George Clooney's The Ides of March opens today. Given the avalanche of local press its already received (mostly by the endlessly smitten Enquirer, but also via hordes of social-media geeks), need much more be said about the behind-the-scenes aspects of Clooney's political thriller? (If you answered “yes” to that question, read my interview with Ides of March actor Max Minghella here.)
The burning question now is whether The Ides of March is any good. Well, I didn't officially review the movie myself (I try to stay impartial when I'm also writing a feature/interview piece on a given film), but I did write about Clooney's fourth directorial effort after catching it at the Toronto Film Festival last month: “Ides is no Good Night, and Good Luck. That’s not to say it doesn’t have its pleasures — it’s a taut, well-acted political thriller of Alan J. Pakula vintage (specifically All the President’s Men in terms of style and tone). There are also a number of crisp, well-written scenes that are likely to get rise out of David Mamet. But Ides’ story … doesn’t quite have enough dramatic meat on its bones to transcend genre. And for a film with the pedigree of this thing, that might be considered a letdown.”
Scott Renshaw's review below mostly agrees with my mixed-to-positive take. But will the hordes of local Clooney fans agree with or even care about our opinions? I doubt it. They'll probably be too preoccupied with Ides' shots of the various Cincinnati landmarks — not to mention its impressive, swoon-worthy cast — to care.
Elsewhere on the new movie landscape, Gus Van Sant follows up the Oscar-approved Milk with a curious little film about a doom-laden teen couple's burgeoning romance (think a quirkier, less sentimental version of Love Story); Gerard Butler stars in a true story about a machine-gun toting preacher; and Hugh Jackman headlines an odd family film about boxing robots.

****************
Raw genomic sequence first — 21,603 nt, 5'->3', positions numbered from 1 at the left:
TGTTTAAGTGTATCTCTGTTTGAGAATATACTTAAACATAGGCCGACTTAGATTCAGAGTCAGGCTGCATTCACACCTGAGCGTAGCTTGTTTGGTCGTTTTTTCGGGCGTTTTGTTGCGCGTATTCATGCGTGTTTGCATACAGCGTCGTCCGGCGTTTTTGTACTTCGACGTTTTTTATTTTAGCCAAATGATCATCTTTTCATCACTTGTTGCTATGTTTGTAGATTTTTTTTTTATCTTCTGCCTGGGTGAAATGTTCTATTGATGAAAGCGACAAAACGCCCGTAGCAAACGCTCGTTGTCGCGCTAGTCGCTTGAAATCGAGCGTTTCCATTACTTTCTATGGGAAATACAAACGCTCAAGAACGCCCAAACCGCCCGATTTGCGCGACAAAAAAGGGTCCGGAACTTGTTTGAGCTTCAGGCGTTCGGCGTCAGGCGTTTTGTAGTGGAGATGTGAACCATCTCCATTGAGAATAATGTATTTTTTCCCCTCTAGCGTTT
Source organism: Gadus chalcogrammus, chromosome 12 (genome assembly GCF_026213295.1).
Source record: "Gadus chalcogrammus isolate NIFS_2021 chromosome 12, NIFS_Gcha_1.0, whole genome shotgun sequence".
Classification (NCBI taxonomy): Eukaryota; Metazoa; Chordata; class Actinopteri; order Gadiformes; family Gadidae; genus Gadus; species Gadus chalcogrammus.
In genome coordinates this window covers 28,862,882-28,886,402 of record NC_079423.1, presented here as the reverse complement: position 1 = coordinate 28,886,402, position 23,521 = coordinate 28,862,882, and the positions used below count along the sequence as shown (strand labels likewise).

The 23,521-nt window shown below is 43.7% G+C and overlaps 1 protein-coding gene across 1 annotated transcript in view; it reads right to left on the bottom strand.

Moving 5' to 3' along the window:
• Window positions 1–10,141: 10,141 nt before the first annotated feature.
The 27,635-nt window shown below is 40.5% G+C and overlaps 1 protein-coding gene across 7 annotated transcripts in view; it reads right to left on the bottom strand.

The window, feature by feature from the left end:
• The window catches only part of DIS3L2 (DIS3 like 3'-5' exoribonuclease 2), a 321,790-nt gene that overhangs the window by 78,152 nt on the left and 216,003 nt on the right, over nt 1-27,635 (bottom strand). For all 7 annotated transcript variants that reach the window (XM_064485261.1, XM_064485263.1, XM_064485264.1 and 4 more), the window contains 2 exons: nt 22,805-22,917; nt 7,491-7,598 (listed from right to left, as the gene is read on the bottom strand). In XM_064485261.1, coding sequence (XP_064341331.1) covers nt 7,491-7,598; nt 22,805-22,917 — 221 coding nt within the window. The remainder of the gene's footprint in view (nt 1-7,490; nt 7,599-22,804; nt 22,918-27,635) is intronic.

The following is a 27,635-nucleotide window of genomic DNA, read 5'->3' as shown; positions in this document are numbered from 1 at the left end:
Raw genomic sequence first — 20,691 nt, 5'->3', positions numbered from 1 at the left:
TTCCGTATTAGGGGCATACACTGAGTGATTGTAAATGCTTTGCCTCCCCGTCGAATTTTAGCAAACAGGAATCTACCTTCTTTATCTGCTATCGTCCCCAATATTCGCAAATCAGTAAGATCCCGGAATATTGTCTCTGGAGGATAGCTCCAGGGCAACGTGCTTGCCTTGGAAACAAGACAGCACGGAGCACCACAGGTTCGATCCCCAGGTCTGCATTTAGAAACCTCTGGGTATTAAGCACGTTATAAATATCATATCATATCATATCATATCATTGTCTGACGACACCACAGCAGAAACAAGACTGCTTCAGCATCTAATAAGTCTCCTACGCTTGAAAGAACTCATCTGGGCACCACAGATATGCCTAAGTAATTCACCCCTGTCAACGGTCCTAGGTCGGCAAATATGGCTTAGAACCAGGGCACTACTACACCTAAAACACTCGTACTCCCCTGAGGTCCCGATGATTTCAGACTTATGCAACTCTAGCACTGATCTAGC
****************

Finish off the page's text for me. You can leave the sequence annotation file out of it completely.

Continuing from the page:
In other movie news, the
“sick” new poster for Human
Centipede 2 was unveiled today.
For those curious, the sequel — which recently gained notoriety after it was
banned by the British equivalent of the MPAA — to the shamelessly crass cult hit is
getting limited U.S. (Cincinnati didn't make the cut), which will
also make Human Centipede 2 available via video on demand
starting Oct. 14.
THE IDES OF MARCH — In the abstract, director/co-writer George Clooney has an intriguing variation on “surrendering principles to the dirty game of politics” narratives like The Candidate: What if the hero has very few principles to begin with? But it’s no small trick to bring an audience along on that kind of character arc, and The Ides of March can’t quite navigate the narrow channel between “calculating bastard” and “even more calculating bastard.” (Read full review here.) (Opens wide today.) — Scott Renshaw (Rated R.) Grade: B-
MACHINE GUN PREACHER — Machine Gun Preacher succeeds as well as it does because we can see beyond the carefully worn edges of the narrative, to the ragged reality, the ambiguities of a situation that breeds orphans and child soldiers and must be fought by any means necessary. (Read full review here.) (Opens today at Esquire Theatre.) — tts (Rated R.) Grade: C+
REAL STEEL — Charlie Kenton (Hugh Jackman) is a former journeyman boxer who attempts to regain his self-respect and that of the son (Dakota Goyo) he abandoned years ago through the sport of robot boxing (think Rock-Em, Sock-Em Robots for the virtual age). The cute, Rocky-meets-The Transformers vibe inadequately hides the fact that the story is loosely based on a piece from author Richard Matheson. (Read full review here.) (Opens wide today.) — tts (Rated PG-13.) Grade: D+
RESTLESS — At his best, Gus Van Sant strikes the core of human emotion, especially the disaffected (Drugstore Cowboy, My Own Private Idaho) that most indie purveyors wouldn’t know anything about if it weren’t for his work. Yet Restless isn’t one of those films. (Read full review here.) (Opens today at Esquire Theatre.) — tts (Rated PG-13.) Grade: B-